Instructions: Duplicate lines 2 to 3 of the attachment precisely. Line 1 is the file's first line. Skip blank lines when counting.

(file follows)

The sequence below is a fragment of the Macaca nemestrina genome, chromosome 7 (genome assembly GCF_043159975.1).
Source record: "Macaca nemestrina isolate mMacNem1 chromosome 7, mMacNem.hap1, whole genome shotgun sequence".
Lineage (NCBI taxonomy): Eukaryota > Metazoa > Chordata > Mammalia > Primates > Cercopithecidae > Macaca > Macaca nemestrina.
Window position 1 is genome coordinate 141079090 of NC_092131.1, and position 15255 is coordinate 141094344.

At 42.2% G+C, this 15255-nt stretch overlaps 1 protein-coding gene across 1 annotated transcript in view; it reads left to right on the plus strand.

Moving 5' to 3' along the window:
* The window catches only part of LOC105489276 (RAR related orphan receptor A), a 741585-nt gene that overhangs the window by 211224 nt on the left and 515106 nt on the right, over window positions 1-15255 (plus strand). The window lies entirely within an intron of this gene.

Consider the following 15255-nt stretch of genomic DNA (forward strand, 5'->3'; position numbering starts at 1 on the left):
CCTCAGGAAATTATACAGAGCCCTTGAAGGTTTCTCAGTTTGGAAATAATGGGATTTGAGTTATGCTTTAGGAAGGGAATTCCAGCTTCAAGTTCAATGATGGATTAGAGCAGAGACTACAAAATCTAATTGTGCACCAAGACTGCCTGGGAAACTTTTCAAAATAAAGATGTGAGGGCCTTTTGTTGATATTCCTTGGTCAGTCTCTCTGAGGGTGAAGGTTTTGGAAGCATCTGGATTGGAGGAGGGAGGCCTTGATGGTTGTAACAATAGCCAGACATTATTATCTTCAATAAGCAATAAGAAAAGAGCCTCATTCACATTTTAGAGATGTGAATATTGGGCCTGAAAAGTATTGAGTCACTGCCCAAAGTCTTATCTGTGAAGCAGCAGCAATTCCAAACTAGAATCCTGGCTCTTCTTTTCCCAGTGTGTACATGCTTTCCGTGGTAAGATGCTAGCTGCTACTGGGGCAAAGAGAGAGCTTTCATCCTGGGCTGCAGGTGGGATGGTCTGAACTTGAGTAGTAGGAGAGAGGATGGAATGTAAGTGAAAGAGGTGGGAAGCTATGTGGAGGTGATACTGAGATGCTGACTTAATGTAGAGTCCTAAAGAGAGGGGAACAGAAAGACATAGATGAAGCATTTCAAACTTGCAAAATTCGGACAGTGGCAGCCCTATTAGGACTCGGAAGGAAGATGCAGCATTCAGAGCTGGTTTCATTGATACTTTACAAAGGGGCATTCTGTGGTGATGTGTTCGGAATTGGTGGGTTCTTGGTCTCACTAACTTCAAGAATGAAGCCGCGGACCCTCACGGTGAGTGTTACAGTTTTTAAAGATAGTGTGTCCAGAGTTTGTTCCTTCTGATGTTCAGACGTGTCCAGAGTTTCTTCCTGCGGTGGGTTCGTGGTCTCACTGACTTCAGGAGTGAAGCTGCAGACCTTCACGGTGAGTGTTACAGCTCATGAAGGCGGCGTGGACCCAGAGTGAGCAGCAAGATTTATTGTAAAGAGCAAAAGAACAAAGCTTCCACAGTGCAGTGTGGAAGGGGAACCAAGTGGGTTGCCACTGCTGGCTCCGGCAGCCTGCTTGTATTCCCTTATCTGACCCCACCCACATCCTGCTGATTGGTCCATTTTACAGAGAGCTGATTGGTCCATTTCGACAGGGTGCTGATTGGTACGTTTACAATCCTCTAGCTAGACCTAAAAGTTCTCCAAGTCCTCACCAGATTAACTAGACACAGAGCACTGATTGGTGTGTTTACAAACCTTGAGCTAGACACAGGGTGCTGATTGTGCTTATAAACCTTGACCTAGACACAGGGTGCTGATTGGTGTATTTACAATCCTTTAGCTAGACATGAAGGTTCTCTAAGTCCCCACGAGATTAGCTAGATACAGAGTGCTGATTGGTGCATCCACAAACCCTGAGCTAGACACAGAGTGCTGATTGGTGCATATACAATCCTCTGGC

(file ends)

Source record: "Macaca nemestrina isolate mMacNem1 chromosome 7, mMacNem.hap1, whole genome shotgun sequence".
Lineage (NCBI taxonomy): Eukaryota > Metazoa > Chordata > Mammalia > Primates > Cercopithecidae > Macaca > Macaca nemestrina.